Psychology and Fairy Tales: How Stories Develop Young Minds

Psychology and Fairy Tales: How Stories Develop Young Minds

Stevie D. Rosenfeld, Author

     Once upon a time, parents told their children fairy tales at bedtime. Some read from books, others recalled from memory, and the more lax showed movies. No matter what format they took, fairy tales are ingrained in our minds, lives, and culture. The stories we all hold close to our hearts may seem straightforward and plain, but stories about talking bears and dancing birds actually have quite a few psychological effects, shockingly.

     Fairy tales, like most children’s media, are intended to teach a very obvious lesson or moral. “Beauty and the Beast” teaches not to judge someone for their looks, “Jack and the Bean Stalk” teaches that exploring can be dangerous and stealing is wrong, “Little Red Riding Hood” teaches us not to be lured in. Using fiction, fairy tales help develop necessary skills and develop children emotionally and socially. The thought process behind the child’s development is quite simple: place difficult concepts in allegorical terms and complex figures into archetypal characters so that a basis for problem-solving is formed. Fairy tales don’t teach you how to solve every issue in life, but they provide a measuring stick on which children can develop the ability to solve these issues. Without these earlier exposures to decision-making and morality, it is likely that we would lack a lot of necessary life skills.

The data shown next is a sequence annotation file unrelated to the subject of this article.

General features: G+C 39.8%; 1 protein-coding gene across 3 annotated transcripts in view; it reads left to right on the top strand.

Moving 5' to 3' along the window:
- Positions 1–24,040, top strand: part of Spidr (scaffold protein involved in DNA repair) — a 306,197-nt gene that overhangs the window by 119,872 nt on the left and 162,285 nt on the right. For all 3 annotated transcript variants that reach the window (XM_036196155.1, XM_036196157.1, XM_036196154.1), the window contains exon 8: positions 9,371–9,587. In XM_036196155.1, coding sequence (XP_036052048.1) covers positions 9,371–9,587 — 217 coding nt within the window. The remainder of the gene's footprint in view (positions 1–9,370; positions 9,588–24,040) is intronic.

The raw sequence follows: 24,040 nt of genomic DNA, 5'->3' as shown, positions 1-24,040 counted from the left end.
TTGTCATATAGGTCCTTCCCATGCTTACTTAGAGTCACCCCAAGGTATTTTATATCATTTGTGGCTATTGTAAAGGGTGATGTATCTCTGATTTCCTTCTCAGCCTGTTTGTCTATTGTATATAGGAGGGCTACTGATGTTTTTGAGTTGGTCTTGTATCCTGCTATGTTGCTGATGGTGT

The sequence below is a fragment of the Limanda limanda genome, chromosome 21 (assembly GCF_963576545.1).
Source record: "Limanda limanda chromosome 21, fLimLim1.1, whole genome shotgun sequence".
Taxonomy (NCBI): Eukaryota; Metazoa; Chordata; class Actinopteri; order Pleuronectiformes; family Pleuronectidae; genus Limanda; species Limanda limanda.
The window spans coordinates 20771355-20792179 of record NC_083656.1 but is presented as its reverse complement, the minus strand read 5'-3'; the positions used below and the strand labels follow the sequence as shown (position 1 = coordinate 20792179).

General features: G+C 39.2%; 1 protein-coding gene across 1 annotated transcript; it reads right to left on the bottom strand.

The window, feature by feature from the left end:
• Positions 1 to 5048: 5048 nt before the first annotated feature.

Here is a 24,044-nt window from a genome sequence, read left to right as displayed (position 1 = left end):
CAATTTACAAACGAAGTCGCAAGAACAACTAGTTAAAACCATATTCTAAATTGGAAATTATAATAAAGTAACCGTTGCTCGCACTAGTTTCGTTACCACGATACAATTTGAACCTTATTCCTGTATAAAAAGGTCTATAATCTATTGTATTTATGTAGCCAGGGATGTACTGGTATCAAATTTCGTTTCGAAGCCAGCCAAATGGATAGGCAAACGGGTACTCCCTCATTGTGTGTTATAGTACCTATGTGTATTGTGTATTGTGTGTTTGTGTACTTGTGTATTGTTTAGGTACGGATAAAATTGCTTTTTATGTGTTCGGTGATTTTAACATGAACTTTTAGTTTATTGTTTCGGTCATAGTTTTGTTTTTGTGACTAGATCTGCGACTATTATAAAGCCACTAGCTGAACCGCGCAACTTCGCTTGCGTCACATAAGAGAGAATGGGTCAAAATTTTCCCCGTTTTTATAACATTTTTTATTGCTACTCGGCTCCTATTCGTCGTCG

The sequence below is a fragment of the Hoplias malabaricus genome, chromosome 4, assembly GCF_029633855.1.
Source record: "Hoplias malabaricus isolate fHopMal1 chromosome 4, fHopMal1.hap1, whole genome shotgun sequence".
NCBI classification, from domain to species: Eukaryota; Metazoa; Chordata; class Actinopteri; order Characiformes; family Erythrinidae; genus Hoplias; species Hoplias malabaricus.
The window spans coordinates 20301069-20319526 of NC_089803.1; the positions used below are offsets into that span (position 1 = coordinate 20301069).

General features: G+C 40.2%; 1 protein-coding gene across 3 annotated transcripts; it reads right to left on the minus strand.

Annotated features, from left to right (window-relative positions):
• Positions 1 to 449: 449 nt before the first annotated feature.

All kinds of stories, whether television or picture books, help develop cognitive ability in several forms. However, a very specific bonus lies within fairy tales. Most children use their imagination to grow other skills and thought processes, which is why children “play pretend.” By acting out stories with clear-cut morals, simplistic storylines, and obvious lines of reasoning, children can both grow their imagination, logical abilities, memories, and ethical processing. And though children may not be actively pretending to be characters (though many do), most are placing themselves in the places of the characters, heightening their empathetic abilities.

     From Disney Classics, to Mother Goose, to Brothers Grimm, the same stories have been retold thousands of ways. But in the end, stories aren’t what make fairy tales great. What makes fairy tales great is kids. Watching a kid learn, enjoy, and love a story is truly one of the greatest parts of life. Only thing better? Being one of those kids.